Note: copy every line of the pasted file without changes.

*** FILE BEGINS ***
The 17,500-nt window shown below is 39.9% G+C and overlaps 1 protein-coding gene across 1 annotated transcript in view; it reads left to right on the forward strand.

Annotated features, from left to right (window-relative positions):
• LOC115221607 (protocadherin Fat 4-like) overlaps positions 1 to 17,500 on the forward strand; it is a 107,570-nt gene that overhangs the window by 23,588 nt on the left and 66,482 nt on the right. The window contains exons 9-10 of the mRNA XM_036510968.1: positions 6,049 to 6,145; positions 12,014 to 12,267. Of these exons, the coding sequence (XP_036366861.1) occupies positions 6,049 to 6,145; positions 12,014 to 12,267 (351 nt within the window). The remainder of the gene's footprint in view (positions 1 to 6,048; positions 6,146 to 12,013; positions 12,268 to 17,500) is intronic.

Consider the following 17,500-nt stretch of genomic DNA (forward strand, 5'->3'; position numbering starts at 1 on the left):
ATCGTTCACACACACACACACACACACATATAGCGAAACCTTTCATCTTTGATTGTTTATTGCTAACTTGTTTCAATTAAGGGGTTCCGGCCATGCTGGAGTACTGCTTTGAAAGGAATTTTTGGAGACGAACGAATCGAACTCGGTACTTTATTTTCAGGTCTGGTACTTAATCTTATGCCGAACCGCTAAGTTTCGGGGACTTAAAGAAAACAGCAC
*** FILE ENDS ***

The 17,500-nt window shown below is 39.9% G+C and overlaps 1 protein-coding gene across 1 annotated transcript in view; it reads left to right on the forward strand.

Annotated features, from left to right (window-relative positions):
• LOC115221607 (protocadherin Fat 4-like) overlaps positions 1 to 17,500 on the forward strand; it is a 107,570-nt gene that overhangs the window by 23,588 nt on the left and 66,482 nt on the right. The window contains exons 9-10 of the mRNA XM_036510968.1: positions 6,049 to 6,145; positions 12,014 to 12,267. Of these exons, the coding sequence (XP_036366861.1) occupies positions 6,049 to 6,145; positions 12,014 to 12,267 (351 nt within the window). The remainder of the gene's footprint in view (positions 1 to 6,048; positions 6,146 to 12,013; positions 12,268 to 17,500) is intronic.

Consider the following 17,500-nt stretch of genomic DNA (forward strand, 5'->3'; position numbering starts at 1 on the left):
ATCGTTCACACACACACACACACACACATATAGCGAAACCTTTCATCTTTGATTGTTTATTGCTAACTTGTTTCAATTAAGGGGTTCCGGCCATGCTGGAGTACTGCTTTGAAAGGAATTTTTGGAGACGAACGAATCGAACTCGGTACTTTATTTTCAGGTCTGGTACTTAATCTTATGCCGAACCGCTAAGTTTCGGGGACTTAAAGAAAACAGCAC